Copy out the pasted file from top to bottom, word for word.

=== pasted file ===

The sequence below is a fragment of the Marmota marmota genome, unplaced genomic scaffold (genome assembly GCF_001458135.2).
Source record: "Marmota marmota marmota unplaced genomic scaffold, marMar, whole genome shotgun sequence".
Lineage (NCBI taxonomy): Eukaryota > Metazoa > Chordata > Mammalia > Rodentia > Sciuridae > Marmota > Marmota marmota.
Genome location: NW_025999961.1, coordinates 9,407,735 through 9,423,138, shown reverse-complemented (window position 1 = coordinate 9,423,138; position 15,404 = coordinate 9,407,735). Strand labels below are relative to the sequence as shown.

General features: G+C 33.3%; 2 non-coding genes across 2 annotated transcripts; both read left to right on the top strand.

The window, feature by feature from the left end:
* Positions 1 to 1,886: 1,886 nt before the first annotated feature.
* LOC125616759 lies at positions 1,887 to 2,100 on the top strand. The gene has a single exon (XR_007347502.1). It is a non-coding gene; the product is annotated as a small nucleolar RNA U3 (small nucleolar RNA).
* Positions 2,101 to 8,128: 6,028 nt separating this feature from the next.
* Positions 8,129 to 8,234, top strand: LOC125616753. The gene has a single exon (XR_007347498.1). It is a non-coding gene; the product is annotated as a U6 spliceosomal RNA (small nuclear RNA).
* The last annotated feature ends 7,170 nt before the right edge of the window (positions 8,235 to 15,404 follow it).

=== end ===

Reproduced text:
The sequence below is a fragment of the Marmota marmota genome, unplaced genomic scaffold (genome assembly GCF_001458135.2).
Source record: "Marmota marmota marmota unplaced genomic scaffold, marMar, whole genome shotgun sequence".
Lineage (NCBI taxonomy): Eukaryota > Metazoa > Chordata > Mammalia > Rodentia > Sciuridae > Marmota > Marmota marmota.
Genome location: NW_025999961.1, coordinates 9,407,735 through 9,423,138, shown reverse-complemented (window position 1 = coordinate 9,423,138; position 15,404 = coordinate 9,407,735). Strand labels below are relative to the sequence as shown.

General features: G+C 33.3%; 2 non-coding genes across 2 annotated transcripts; both read left to right on the top strand.

The window, feature by feature from the left end:
* Positions 1 to 1,886: 1,886 nt before the first annotated feature.
* LOC125616759 lies at positions 1,887 to 2,100 on the top strand. The gene has a single exon (XR_007347502.1). It is a non-coding gene; the product is annotated as a small nucleolar RNA U3 (small nucleolar RNA).
* Positions 2,101 to 8,128: 6,028 nt separating this feature from the next.
* Positions 8,129 to 8,234, top strand: LOC125616753. The gene has a single exon (XR_007347498.1). It is a non-coding gene; the product is annotated as a U6 spliceosomal RNA (small nuclear RNA).
* The last annotated feature ends 7,170 nt before the right edge of the window (positions 8,235 to 15,404 follow it).